Donald Ferguson, formerly CA's chief architect, is now CTO of the IT management software company.
IT management software company CA
announced Sept. 29 that Donald Ferguson,
formerly the company's chief architect, has been named its CTO.
Ferguson will report to Ajei
Gopal, executive vice president for CA's Products and Technology Group.
"Don is one of the IT industry's most accomplished and respected
technologists," Gopal said in a news release. "As CA's chief
architect, Don has helped establish CA on the leading edge of innovation in
virtualization and cloud computing. He has been instrumental in ensuring the
superior quality, integration, architecture and functionality of CA's
award-winning products. In his new role as CTO,
Don's knowledge, experience and vision will help drive CA to new levels of
innovation and technological leadership."
CA CEO John Swainson plans to retire at the end of 2009. Click here to read more.
Ferguson is one of few people
who have been both an IBM Fellow and a
Microsoft Technical Fellow. In just 18 months at CA, he has played a leading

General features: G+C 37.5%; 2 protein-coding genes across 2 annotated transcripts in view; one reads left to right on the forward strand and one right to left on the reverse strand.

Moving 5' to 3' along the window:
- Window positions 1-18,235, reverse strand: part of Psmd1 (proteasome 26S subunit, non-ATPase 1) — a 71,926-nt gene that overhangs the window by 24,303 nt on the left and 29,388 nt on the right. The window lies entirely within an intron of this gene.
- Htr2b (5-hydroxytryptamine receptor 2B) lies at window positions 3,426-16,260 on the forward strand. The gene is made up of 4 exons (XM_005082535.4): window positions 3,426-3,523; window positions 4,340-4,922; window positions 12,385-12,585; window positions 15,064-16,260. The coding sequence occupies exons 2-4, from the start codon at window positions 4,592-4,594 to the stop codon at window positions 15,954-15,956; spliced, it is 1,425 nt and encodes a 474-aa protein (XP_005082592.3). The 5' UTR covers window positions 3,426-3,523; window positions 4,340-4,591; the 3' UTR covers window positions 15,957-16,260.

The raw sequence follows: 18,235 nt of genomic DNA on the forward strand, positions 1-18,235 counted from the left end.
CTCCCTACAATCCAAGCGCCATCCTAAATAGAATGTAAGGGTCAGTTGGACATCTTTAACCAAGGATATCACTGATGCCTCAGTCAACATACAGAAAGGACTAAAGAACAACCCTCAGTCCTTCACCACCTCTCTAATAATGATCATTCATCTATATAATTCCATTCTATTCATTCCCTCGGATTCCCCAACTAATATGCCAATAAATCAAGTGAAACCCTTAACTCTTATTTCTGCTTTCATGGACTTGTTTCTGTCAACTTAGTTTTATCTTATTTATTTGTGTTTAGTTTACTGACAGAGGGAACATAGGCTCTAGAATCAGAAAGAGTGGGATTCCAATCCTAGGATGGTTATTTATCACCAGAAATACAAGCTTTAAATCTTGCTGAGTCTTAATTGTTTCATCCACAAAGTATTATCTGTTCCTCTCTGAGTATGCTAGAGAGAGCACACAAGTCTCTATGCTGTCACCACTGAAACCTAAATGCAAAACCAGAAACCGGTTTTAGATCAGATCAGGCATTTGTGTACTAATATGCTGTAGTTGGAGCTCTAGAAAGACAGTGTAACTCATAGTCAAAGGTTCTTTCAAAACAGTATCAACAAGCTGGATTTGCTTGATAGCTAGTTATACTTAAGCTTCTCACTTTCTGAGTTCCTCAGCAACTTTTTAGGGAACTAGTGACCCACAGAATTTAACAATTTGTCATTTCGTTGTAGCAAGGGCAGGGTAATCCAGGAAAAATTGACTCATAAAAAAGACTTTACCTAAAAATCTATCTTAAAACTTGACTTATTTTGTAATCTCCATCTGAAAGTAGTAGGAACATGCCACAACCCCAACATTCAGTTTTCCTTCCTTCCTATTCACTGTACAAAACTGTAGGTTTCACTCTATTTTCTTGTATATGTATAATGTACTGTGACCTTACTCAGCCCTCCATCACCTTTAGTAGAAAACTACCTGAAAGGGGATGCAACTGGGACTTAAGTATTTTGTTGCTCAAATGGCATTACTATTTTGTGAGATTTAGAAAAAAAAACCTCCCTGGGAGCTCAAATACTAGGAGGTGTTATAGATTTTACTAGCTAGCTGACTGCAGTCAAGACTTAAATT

role in a variety of CA innovations-including the development of CA Catalyst, "a
set of new engines that modernize interfaces to CA products and integrate the
products using Web service standards," according to the release. Not
coincidentally, having worked at both IBM
and Microsoft-two Web services pioneers-Ferguson
helped author many of the initial Web services standards.
"CA has the strongest product portfolio in its history," Ferguson
said in the statement. "As CTO I intend
to work with CA's outstanding technologists to build on that foundation to
accelerate the company's drive into a wide array of promising growth areas,
including virtualization and cloud computing." CA's announcement
"Prior to joining CA in 2008, Ferguson worked at Microsoft in the Office of the CTO and was one of approximately 22 Microsoft
Technical Fellows. His projects included exploring the future of enterprise
software, with a special emphasis on Web services, Internet application
platforms and model-driven development.
"Ferguson began his career at IBM where he held a number of positions,
including chief architect for the IBM
Software Group. In 2001 he was named an IBM Fellow, IBM's highest technical honor, held by
approximately 50 IBM Fellows in the 150,000-person engineering
Ferguson earned a Ph.D. in Computer Science from Columbia University in 1989. He has contributed to approximately 30 technical journal and
conference publications, and has more than a dozen patents."